Forum for Science, Industry and Business

Sponsored by:     3M 
Search our Site:

 

Scientists have invented a machine that sorts pomegranate seeds

21.11.2008
A team of investigators from Valencia has developed a machine that separates automatically the seeds from the rind and pith of the pomegranate. The mechanism uses a computer vision system to distinguish and sort the different parts of this fruit, according to a study published on-line by the Journal of Food Engineering.

The difficulty in peeling pomegranates and separating out the seeds disheartens many consumers when they eat the fruit of the pomegranate (Punica granatum). Now a Spanish invention enables this food to be de-seeded automatically.

“This involves a machine that discards the non edible parts and sorts the seeds according to their quality”, José Blasco explains to SINC and who is from the Institute of Agrarian Research in Valencia (Instituto Valenciano de Investigaciones Agrarias [IVIA]), where they have carried out research. The results of the research have been published recently in the Journal of Food Engineering, and the patent has already been requested.

The initial idea for creating this machine came from a project financed by the European Union for the comprehensive utilization of the pomegranate. A firm from Valencia became involved in the project and uses the machine to separate the seeds from the pomegranate and commercialises them.

The seeds arrive at the machine in a pile and mixed with the rest of the fruit, following a prior process of wholesale de-seeding. The material is placed on a conveyor platform with hoppers that organises it into a queue before going on to the “inspection chamber” where two videocameras record each object going through. Images are processed in a computer with vision software especially designed for this task that identifies what is seed from what is not (pith, rind, strange items from the countryside), in addition to evaluating the quality of the seeds.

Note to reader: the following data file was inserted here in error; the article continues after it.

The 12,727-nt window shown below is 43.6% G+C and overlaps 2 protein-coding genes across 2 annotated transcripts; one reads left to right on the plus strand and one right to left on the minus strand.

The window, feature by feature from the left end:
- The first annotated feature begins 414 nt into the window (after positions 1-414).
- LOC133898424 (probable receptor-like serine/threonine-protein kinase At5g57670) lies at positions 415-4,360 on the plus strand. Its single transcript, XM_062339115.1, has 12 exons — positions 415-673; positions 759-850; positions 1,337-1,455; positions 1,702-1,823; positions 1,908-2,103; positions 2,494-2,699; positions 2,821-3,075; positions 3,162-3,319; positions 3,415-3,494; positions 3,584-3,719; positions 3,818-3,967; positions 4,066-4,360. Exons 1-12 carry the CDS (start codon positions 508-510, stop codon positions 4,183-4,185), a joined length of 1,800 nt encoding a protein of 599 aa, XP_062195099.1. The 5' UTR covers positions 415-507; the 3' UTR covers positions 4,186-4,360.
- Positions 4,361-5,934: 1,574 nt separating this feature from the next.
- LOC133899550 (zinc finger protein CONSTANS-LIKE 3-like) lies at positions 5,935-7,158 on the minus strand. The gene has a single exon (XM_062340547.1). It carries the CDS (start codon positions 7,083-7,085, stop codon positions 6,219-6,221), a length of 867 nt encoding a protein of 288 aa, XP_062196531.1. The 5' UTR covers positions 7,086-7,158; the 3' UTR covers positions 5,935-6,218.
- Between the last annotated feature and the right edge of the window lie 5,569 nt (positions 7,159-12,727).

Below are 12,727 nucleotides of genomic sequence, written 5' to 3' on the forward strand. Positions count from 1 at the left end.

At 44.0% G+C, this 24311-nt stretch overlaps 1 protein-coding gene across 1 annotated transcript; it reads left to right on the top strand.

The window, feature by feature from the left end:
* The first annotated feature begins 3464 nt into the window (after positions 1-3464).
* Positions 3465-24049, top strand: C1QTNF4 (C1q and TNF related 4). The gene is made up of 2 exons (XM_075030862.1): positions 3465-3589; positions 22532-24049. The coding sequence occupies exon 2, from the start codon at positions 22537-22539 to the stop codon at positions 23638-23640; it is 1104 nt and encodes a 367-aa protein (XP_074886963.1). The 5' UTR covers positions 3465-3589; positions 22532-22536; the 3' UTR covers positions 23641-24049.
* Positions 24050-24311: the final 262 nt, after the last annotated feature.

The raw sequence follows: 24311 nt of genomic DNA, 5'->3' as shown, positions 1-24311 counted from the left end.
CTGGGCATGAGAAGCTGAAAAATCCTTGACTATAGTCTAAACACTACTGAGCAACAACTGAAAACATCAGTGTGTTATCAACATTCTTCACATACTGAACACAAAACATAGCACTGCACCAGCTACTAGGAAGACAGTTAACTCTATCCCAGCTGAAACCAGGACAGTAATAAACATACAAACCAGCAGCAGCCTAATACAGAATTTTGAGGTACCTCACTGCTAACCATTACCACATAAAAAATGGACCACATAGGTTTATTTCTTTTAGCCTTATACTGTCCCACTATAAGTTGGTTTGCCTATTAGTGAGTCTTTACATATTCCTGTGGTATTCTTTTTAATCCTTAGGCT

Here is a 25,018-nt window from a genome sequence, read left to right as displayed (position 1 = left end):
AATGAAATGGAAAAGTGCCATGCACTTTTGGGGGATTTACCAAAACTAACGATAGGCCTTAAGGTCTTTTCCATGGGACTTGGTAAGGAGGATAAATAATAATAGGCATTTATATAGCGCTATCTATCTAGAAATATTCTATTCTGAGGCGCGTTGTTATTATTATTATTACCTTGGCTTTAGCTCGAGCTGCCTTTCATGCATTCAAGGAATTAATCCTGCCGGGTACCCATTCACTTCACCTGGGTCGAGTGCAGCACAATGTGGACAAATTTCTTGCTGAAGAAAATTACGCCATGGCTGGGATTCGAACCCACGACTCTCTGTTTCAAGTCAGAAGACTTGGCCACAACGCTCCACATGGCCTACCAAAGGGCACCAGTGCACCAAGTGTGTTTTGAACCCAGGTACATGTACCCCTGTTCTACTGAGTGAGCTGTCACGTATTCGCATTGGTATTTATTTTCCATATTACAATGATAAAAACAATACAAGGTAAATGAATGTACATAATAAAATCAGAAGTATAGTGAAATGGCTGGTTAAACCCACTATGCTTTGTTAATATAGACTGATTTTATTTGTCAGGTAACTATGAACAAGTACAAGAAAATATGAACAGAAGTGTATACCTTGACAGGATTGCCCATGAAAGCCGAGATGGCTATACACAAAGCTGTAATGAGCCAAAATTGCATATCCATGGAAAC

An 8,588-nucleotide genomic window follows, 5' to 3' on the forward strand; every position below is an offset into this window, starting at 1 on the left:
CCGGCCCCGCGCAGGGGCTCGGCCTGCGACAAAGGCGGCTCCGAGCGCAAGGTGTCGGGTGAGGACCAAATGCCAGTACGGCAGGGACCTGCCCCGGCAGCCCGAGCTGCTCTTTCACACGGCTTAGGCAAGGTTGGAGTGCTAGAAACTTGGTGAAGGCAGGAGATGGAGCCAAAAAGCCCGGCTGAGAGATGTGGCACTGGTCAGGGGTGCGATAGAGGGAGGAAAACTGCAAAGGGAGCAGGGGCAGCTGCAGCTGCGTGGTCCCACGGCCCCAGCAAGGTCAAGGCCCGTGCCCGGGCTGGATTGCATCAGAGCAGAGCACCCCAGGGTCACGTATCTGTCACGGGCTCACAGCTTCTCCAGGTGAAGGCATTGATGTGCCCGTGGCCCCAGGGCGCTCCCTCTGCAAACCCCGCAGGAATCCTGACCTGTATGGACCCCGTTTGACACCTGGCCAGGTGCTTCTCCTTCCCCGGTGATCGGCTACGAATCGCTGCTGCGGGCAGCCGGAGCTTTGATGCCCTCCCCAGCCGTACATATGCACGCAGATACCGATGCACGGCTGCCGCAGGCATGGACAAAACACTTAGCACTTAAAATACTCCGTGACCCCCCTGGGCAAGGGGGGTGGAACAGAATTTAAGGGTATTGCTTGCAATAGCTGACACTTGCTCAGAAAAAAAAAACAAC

This information enables the fruit to be put to one side in the “separation area”, which has four exits. When the system detects that an active skin is passing through, a “blast” is emitted from air projectors thus pushing it towards the first exit. By means of these “blasts” (which last about 30 milliseconds) the rest of the material is separated gradually. The seeds that do not fulfil the quality requirements demanded by the firm are eliminated through the second exit, prime quality seeds go through the third exit, and those of excellent quality go through the fourth exit.

Anti-carcinogenic properties of pomegranates

Nearly 35,000 tons of pomegranates are produced in Spain each year, and the harvesting period is concentrated between the months of October and January. Until now a lot of the fruits were not commercialised because of their cracked and discoloured appearance due to “too much sun”, although in both cases the nutritive and organoleptic quality of the seeds was not affected. With the new machine these pomegranates will be used to full advantage.

The nutritional and anti-carcinogenic properties of the pomegranate fruits have been highlighted in various studies. Moreover this tree does not need fertilizers, phytosanitary products, or large quantities of water, and so adapts well to arid soils.

SINC Team | alfa
Further information:
http://www.plataformasinc.es

More articles from Studies and Analyses:

nachricht New study: How does Europe become a leading player for software and IT services?
03.04.2017 | Fraunhofer-Institut für System- und Innovationsforschung (ISI)

nachricht Reusable carbon nanotubes could be the water filter of the future, says RIT study
30.03.2017 | Rochester Institute of Technology

All articles from Studies and Analyses >>>